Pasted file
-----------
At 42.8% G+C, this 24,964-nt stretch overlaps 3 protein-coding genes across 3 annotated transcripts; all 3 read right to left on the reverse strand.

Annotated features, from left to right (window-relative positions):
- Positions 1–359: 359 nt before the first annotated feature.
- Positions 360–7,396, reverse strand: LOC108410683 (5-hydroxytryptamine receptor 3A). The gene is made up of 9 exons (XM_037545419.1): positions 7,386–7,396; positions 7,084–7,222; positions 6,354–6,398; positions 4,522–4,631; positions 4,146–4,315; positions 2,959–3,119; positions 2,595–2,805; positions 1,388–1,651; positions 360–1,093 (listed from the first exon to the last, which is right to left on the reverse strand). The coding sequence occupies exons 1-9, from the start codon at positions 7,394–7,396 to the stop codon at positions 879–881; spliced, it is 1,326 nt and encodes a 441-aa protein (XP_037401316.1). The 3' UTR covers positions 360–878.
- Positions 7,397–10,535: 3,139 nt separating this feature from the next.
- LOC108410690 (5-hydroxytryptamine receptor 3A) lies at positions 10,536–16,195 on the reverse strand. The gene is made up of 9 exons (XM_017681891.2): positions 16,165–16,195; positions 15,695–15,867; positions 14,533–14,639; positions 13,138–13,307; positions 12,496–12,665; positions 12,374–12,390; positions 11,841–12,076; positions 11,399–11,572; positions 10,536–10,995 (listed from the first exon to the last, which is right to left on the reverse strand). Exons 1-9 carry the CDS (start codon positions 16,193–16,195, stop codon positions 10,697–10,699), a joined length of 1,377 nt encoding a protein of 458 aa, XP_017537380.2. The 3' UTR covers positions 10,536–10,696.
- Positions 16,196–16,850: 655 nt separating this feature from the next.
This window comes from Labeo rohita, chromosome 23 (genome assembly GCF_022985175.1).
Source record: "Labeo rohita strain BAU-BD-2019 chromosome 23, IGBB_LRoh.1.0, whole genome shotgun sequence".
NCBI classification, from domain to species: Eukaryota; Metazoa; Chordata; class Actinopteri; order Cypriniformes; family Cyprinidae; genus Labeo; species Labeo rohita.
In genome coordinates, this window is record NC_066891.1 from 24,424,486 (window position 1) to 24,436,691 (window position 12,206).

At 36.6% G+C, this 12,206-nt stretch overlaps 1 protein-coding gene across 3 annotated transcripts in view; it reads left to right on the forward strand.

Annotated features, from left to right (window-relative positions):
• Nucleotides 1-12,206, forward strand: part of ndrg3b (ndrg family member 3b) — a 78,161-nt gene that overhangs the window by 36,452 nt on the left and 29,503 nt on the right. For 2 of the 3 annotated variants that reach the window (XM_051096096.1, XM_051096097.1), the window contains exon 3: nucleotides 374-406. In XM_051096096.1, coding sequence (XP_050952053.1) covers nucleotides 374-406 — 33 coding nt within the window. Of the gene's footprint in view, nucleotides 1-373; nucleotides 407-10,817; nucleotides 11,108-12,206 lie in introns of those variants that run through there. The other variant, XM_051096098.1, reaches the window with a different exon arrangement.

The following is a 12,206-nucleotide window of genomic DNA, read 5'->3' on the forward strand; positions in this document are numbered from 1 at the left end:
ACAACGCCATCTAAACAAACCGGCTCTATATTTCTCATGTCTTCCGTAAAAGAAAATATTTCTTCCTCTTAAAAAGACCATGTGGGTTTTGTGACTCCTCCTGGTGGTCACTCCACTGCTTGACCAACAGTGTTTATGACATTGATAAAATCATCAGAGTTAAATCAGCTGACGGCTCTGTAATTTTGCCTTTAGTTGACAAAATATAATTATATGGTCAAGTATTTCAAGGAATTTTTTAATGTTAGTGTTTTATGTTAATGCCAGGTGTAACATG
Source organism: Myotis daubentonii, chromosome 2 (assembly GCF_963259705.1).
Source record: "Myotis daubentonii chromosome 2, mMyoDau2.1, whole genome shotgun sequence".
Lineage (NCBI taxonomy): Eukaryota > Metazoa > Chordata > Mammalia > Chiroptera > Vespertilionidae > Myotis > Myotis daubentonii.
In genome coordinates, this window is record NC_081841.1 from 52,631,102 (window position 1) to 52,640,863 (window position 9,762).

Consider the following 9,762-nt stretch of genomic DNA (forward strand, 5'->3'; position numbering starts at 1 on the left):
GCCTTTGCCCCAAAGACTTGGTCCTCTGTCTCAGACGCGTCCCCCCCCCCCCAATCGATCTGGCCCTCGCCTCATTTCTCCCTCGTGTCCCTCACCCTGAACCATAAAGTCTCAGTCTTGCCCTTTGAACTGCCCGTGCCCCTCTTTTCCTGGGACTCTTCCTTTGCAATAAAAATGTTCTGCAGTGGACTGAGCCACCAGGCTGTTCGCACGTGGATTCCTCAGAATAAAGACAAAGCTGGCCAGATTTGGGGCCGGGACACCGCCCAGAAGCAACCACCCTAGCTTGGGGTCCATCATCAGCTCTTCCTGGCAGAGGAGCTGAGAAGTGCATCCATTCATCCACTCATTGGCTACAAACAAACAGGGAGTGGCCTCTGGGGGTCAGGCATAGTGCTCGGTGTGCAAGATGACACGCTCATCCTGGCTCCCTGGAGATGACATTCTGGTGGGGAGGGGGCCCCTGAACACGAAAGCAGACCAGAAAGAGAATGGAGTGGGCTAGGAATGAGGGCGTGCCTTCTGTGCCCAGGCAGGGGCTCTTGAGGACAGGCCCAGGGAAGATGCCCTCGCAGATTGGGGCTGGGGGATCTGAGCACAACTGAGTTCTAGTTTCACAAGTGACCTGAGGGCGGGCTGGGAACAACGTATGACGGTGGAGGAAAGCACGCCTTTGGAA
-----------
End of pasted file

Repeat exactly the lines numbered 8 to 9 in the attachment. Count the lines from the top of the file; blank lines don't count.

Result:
This window comes from Labeo rohita, chromosome 23 (genome assembly GCF_022985175.1).
Source record: "Labeo rohita strain BAU-BD-2019 chromosome 23, IGBB_LRoh.1.0, whole genome shotgun sequence".